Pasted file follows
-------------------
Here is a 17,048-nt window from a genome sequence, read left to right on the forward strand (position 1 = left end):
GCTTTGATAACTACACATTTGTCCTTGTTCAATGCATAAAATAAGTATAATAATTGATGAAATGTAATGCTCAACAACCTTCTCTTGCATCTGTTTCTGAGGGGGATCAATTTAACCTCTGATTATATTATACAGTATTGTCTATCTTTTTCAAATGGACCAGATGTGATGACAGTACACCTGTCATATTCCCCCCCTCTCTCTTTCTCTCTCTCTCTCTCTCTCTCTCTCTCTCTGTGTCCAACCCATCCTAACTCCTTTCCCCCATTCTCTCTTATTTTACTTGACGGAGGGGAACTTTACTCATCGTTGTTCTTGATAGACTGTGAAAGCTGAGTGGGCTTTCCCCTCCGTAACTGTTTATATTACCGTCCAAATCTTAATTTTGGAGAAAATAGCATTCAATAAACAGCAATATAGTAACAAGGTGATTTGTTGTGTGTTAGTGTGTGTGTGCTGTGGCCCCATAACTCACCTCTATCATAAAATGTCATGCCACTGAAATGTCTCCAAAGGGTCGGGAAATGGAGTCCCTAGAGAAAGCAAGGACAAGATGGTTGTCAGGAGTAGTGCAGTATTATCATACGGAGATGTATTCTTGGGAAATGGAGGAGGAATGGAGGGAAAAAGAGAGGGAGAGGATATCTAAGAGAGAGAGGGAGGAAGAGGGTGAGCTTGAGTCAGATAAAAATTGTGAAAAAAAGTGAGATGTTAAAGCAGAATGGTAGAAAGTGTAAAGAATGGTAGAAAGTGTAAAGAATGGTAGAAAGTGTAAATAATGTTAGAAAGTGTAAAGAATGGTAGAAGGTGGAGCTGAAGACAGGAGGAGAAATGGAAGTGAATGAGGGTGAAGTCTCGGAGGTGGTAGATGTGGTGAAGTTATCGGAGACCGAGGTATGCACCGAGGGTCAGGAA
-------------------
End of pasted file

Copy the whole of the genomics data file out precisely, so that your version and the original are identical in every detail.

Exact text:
Here is a 17,048-nt window from a genome sequence, read left to right on the forward strand (position 1 = left end):
GCTTTGATAACTACACATTTGTCCTTGTTCAATGCATAAAATAAGTATAATAATTGATGAAATGTAATGCTCAACAACCTTCTCTTGCATCTGTTTCTGAGGGGGATCAATTTAACCTCTGATTATATTATACAGTATTGTCTATCTTTTTCAAATGGACCAGATGTGATGACAGTACACCTGTCATATTCCCCCCCTCTCTCTTTCTCTCTCTCTCTCTCTCTCTCTCTCTCTCTGTGTCCAACCCATCCTAACTCCTTTCCCCCATTCTCTCTTATTTTACTTGACGGAGGGGAACTTTACTCATCGTTGTTCTTGATAGACTGTGAAAGCTGAGTGGGCTTTCCCCTCCGTAACTGTTTATATTACCGTCCAAATCTTAATTTTGGAGAAAATAGCATTCAATAAACAGCAATATAGTAACAAGGTGATTTGTTGTGTGTTAGTGTGTGTGTGCTGTGGCCCCATAACTCACCTCTATCATAAAATGTCATGCCACTGAAATGTCTCCAAAGGGTCGGGAAATGGAGTCCCTAGAGAAAGCAAGGACAAGATGGTTGTCAGGAGTAGTGCAGTATTATCATACGGAGATGTATTCTTGGGAAATGGAGGAGGAATGGAGGGAAAAAGAGAGGGAGAGGATATCTAAGAGAGAGAGGGAGGAAGAGGGTGAGCTTGAGTCAGATAAAAATTGTGAAAAAAAGTGAGATGTTAAAGCAGAATGGTAGAAAGTGTAAAGAATGGTAGAAAGTGTAAAGAATGGTAGAAAGTGTAAATAATGTTAGAAAGTGTAAAGAATGGTAGAAGGTGGAGCTGAAGACAGGAGGAGAAATGGAAGTGAATGAGGGTGAAGTCTCGGAGGTGGTAGATGTGGTGAAGTTATCGGAGACCGAGGTATGCACCGAGGGTCAGGAA